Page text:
While microbiological performance standards may not be the only measures of process control, they do help focus industry attention on the public health aspects of poultry processing and the need to improve processes as necessary to prevent foodborne illnesses. During the past two years, FSIS has been employing the “moving window” data frame for microbiological test results on poultry products as a way of determining whether establishments meet performance standards over time. FSIS has evaluated the technique as a more consistent replacement for sampling sets that can better identify trends, such as seasonality, over time.
Comment: The poultry industry association recommended that FSIS adjust its picture caption concerning the optimal application of antimicrobial spray to a conveyor belt and products on the belt. The poultry industry association also noted that the application of the spray does reduce pathogens even if the coverage of the spray is less than complete.
Response: FSIS has modified the language of the caption in question in the guidance to clarify the point that not all the belt is being treated. The Agency acknowledges that there will be some pathogen-reduction effects like those in the illustration but recommends that the spray adequately cover the belt and products.
Comment: The poultry industry association stated that the 2015 guidance instructed establishments to evaluate their process if they encountered “high numbers” of serotypes of public health concern. According to the poultry industry association, the Agency should instead advise establishments to work at controlling all species of Salmonella or Campylobacter, regardless of serotype.
Response: The guidance encourages establishments to control all Salmonella and Campylobacter throughout their process. Establishments should consider all available information about hazards identified from their operations. This may include information about the point in the process where hazards are most often recovered, the lot or flock information, and characterization of the hazard recovered, including serotype. FSIS provides Salmonella serotype results to establishments to facilitate their efforts in identifying the appropriate response, which could include both serotype-specific interventions at pre-harvest (e.g., vaccines) as well as Salmonellacontrols in the establishment.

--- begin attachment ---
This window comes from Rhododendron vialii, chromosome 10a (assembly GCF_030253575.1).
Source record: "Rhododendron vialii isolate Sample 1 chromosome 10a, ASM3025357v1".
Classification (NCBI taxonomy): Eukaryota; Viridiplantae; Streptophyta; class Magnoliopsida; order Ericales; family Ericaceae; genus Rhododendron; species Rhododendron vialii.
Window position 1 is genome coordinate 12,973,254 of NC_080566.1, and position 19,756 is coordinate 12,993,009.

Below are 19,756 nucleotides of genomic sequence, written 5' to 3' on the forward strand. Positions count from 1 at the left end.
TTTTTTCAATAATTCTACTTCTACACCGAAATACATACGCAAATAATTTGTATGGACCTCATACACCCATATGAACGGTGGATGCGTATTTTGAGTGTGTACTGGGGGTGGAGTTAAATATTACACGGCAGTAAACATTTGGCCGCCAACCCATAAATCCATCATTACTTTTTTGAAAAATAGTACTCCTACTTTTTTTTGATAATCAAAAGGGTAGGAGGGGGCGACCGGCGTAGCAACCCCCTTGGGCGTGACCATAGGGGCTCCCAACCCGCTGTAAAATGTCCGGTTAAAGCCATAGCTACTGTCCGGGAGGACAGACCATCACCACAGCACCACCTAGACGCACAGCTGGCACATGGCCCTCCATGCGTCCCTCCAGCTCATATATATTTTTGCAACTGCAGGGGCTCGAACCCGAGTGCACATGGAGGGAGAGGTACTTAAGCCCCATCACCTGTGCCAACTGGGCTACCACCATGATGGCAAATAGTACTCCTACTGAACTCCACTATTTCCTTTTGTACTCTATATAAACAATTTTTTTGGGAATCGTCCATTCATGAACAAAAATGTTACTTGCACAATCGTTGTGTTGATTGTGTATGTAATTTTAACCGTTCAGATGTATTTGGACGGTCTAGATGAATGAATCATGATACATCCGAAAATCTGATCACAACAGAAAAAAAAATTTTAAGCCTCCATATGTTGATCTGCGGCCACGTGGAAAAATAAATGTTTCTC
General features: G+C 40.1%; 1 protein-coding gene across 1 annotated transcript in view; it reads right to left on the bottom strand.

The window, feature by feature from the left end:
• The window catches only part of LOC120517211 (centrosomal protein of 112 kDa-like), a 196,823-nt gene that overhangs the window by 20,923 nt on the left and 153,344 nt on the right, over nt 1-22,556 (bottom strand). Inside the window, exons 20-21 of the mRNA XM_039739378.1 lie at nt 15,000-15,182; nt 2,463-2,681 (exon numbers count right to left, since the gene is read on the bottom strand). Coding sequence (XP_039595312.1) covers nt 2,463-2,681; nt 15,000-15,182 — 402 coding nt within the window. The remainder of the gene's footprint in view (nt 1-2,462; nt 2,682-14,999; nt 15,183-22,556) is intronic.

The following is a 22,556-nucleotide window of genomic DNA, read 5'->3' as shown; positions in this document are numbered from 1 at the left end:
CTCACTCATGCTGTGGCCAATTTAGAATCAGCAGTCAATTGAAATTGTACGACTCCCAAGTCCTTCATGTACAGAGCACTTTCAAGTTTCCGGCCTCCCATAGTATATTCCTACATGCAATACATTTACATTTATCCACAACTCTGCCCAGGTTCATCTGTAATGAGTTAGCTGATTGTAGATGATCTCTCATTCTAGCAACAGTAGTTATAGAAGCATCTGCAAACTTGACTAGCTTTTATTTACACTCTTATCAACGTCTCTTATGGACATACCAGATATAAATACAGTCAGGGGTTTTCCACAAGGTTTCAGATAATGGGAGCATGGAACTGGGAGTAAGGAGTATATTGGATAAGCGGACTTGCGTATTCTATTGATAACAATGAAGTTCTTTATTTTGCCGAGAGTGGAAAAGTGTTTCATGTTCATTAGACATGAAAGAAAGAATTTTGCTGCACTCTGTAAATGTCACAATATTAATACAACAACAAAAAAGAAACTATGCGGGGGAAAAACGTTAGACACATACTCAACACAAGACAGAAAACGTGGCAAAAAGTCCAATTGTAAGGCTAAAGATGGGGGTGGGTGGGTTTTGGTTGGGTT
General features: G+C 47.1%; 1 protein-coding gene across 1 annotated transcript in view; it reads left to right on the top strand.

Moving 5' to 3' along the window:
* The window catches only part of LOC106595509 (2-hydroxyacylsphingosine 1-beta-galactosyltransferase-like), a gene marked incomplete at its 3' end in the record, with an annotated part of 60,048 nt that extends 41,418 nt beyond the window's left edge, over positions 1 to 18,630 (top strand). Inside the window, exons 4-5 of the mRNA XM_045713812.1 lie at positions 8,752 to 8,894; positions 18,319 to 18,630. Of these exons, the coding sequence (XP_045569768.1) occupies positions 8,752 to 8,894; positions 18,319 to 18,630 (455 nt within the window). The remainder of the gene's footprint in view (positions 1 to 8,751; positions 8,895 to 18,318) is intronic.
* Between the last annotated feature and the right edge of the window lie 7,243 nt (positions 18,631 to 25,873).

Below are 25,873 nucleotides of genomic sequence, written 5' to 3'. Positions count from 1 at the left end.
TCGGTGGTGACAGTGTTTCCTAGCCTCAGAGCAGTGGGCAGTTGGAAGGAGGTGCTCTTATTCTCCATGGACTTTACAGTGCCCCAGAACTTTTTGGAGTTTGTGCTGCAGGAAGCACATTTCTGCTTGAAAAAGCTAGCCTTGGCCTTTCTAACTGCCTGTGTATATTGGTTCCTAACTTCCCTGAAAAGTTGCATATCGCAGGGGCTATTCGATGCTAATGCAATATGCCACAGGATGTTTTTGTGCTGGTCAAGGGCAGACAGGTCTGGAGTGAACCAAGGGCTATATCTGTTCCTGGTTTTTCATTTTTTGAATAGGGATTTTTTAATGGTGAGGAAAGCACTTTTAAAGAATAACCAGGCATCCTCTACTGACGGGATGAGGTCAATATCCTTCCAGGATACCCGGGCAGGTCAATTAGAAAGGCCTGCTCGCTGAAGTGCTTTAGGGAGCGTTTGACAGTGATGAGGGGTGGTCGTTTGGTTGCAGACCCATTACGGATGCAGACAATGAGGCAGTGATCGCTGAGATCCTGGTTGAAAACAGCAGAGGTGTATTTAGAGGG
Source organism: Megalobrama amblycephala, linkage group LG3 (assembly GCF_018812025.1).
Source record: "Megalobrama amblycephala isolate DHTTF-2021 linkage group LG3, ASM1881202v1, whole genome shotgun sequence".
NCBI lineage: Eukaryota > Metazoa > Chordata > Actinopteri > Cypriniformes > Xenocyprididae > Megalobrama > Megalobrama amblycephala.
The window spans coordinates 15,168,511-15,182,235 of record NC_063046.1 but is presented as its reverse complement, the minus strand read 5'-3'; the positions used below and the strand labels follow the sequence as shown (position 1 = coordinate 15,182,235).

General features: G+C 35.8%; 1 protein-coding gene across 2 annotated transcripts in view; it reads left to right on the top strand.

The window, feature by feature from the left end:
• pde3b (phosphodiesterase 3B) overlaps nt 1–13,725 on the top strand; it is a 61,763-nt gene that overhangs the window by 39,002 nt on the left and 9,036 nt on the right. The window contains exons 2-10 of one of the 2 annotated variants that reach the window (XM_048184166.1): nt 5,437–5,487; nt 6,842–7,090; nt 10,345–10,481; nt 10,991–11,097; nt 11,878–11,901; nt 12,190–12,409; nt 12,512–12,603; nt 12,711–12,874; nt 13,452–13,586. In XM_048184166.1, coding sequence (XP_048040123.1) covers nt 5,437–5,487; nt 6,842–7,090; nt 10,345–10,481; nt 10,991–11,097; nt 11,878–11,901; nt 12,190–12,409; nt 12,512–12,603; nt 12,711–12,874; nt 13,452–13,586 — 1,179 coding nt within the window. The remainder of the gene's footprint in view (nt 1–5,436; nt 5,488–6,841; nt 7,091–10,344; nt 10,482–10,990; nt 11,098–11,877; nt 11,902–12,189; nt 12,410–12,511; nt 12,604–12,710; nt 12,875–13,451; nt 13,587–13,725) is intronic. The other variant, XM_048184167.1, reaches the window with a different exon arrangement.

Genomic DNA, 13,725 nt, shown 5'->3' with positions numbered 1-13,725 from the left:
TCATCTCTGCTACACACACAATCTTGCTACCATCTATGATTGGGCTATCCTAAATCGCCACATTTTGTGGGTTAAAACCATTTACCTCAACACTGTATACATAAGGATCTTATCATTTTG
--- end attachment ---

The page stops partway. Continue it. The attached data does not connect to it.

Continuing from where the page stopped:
Comment: The poultry industry association said in the section of the guidance on sampling and testing, it appeared that the Agency expected sampling and testing results for pathogens to be available in real-time to assess bacterial load just before processing. The poultry industry association noted that this is not possible.
Response: FSIS has clarified the language in this section of the guidance to note that these testing options would need to be performed with adequate time allowed for the results to be used as effective tools. A number of rapid-testing methodologies may be fit-for-purpose for this use.
Comment: The poultry industry association stated that the Agency should provide additional information relating to its exploratory sampling results for raw, comminuted chicken in the guidance. The associated noted that Table 6 presents the prevalence rates of Salmonella and Campylobacter in mechanically separated chicken and ground and comminuted chicken products, organized by whether the source material had bone or skin in it. According to the poultry industry association, it would be useful to know how many samples were available for each of the statistics generated for the percent prevalence for these products, given the limited number of samples in the 2015 guideline dataset.
Response: FSIS has updated the statistics reported in Table 6 of the guidance with additional data points to strengthen the analysis. These updated tables represent 934 comminuted turkey samples and 2,688 comminuted chicken samples, more than 10 times the data points for chicken and 40 times the data points for turkey versus the data points used for the 2015 guidance. Analyses of FSIS comminuted poultry exploratory sampling results show that it is more likely that comminuted chicken will be positive for Salmonellawhen its source materials contain both bone and skin (56.0%). However, for Campylobacter, comminuted chicken products made from bone-in and skinless source materials were highest. Comminuted chicken made from deboned and skinless source materials had the lowest prevalence for both pathogens (34.8% for Salmonella, and 1.7% for Campylobacter). Statistical analyses, including those for independence and for significance, were used to evaluate the data before compiling the relative risk tables that have been updated in this edition of the guidance.